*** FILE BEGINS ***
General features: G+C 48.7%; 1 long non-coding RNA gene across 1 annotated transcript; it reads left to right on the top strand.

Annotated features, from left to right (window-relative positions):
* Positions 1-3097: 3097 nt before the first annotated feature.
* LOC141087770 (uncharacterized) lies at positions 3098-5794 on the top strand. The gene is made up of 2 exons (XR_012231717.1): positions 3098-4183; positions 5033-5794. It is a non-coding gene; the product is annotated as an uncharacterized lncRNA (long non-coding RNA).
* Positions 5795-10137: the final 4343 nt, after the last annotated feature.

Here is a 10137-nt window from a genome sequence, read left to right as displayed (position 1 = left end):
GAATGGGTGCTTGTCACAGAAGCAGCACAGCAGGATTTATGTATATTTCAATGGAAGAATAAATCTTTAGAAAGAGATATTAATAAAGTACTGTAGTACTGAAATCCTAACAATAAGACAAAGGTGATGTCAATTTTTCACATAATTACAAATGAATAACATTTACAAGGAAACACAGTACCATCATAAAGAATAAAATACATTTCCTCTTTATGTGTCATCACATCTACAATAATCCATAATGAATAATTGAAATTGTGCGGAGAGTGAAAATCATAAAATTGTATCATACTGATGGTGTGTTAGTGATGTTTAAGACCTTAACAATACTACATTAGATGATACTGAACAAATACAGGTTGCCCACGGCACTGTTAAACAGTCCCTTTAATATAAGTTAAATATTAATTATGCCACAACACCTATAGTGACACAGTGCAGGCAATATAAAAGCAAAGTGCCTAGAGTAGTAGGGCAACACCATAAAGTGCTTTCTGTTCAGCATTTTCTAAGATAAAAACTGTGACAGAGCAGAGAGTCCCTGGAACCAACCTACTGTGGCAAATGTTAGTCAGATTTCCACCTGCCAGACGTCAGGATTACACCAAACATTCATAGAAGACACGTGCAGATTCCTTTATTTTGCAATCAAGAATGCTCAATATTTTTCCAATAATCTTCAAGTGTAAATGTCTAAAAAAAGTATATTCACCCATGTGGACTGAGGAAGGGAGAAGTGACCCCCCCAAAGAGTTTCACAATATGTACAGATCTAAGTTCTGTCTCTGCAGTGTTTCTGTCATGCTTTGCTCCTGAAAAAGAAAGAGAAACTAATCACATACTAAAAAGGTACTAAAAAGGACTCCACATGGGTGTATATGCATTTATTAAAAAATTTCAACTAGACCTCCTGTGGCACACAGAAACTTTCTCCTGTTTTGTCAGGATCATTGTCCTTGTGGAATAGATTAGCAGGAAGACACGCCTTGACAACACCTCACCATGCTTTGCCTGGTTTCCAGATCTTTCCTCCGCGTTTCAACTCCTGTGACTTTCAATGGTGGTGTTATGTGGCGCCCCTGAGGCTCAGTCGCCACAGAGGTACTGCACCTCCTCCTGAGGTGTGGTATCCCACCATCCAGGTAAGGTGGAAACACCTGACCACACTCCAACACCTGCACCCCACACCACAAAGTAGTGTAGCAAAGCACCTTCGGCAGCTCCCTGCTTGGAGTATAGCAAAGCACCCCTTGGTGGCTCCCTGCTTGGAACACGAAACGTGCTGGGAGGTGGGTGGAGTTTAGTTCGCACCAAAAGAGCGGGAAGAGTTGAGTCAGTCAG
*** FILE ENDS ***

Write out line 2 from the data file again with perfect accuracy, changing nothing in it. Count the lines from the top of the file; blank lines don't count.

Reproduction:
Annotated features, from left to right (window-relative positions):